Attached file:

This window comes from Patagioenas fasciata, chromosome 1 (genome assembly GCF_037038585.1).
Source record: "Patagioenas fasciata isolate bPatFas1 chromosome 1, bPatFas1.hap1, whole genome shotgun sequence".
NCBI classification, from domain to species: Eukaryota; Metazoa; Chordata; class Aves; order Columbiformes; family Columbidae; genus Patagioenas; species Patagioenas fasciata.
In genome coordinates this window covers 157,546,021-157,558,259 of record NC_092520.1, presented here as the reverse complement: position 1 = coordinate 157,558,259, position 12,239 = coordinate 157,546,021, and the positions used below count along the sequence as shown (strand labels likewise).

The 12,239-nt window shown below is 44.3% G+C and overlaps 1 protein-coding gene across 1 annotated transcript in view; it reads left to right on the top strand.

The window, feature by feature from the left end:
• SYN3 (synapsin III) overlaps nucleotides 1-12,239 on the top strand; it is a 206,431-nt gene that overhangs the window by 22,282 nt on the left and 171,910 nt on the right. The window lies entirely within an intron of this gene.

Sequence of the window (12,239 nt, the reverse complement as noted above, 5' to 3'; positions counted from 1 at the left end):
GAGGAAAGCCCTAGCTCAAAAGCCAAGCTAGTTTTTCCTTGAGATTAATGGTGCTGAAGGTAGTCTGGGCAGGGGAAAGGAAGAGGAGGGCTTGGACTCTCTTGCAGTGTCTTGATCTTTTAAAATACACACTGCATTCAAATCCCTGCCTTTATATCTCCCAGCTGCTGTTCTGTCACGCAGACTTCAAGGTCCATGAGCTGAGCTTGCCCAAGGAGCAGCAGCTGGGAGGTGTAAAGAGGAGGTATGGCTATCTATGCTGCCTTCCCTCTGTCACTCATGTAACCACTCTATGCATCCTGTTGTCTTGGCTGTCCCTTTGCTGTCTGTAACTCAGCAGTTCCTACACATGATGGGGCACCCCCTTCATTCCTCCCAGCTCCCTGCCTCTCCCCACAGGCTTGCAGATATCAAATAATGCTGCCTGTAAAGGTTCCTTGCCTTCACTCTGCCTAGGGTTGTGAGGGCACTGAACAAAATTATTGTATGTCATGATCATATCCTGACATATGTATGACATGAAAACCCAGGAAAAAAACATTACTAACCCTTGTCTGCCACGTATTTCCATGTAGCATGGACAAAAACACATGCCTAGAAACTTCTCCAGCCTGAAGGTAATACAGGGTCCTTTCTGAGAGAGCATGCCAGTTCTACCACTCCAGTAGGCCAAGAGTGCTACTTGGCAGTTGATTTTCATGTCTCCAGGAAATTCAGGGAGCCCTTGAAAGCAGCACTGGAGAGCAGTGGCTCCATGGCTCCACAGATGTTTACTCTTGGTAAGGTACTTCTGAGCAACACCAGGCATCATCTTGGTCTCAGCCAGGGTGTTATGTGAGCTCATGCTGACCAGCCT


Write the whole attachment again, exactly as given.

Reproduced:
This window comes from Patagioenas fasciata, chromosome 1 (genome assembly GCF_037038585.1).
Source record: "Patagioenas fasciata isolate bPatFas1 chromosome 1, bPatFas1.hap1, whole genome shotgun sequence".
NCBI classification, from domain to species: Eukaryota; Metazoa; Chordata; class Aves; order Columbiformes; family Columbidae; genus Patagioenas; species Patagioenas fasciata.
In genome coordinates this window covers 157,546,021-157,558,259 of record NC_092520.1, presented here as the reverse complement: position 1 = coordinate 157,558,259, position 12,239 = coordinate 157,546,021, and the positions used below count along the sequence as shown (strand labels likewise).

The 12,239-nt window shown below is 44.3% G+C and overlaps 1 protein-coding gene across 1 annotated transcript in view; it reads left to right on the top strand.

The window, feature by feature from the left end:
• SYN3 (synapsin III) overlaps nucleotides 1-12,239 on the top strand; it is a 206,431-nt gene that overhangs the window by 22,282 nt on the left and 171,910 nt on the right. The window lies entirely within an intron of this gene.

Sequence of the window (12,239 nt, the reverse complement as noted above, 5' to 3'; positions counted from 1 at the left end):
GAGGAAAGCCCTAGCTCAAAAGCCAAGCTAGTTTTTCCTTGAGATTAATGGTGCTGAAGGTAGTCTGGGCAGGGGAAAGGAAGAGGAGGGCTTGGACTCTCTTGCAGTGTCTTGATCTTTTAAAATACACACTGCATTCAAATCCCTGCCTTTATATCTCCCAGCTGCTGTTCTGTCACGCAGACTTCAAGGTCCATGAGCTGAGCTTGCCCAAGGAGCAGCAGCTGGGAGGTGTAAAGAGGAGGTATGGCTATCTATGCTGCCTTCCCTCTGTCACTCATGTAACCACTCTATGCATCCTGTTGTCTTGGCTGTCCCTTTGCTGTCTGTAACTCAGCAGTTCCTACACATGATGGGGCACCCCCTTCATTCCTCCCAGCTCCCTGCCTCTCCCCACAGGCTTGCAGATATCAAATAATGCTGCCTGTAAAGGTTCCTTGCCTTCACTCTGCCTAGGGTTGTGAGGGCACTGAACAAAATTATTGTATGTCATGATCATATCCTGACATATGTATGACATGAAAACCCAGGAAAAAAACATTACTAACCCTTGTCTGCCACGTATTTCCATGTAGCATGGACAAAAACACATGCCTAGAAACTTCTCCAGCCTGAAGGTAATACAGGGTCCTTTCTGAGAGAGCATGCCAGTTCTACCACTCCAGTAGGCCAAGAGTGCTACTTGGCAGTTGATTTTCATGTCTCCAGGAAATTCAGGGAGCCCTTGAAAGCAGCACTGGAGAGCAGTGGCTCCATGGCTCCACAGATGTTTACTCTTGGTAAGGTACTTCTGAGCAACACCAGGCATCATCTTGGTCTCAGCCAGGGTGTTATGTGAGCTCATGCTGACCAGCCT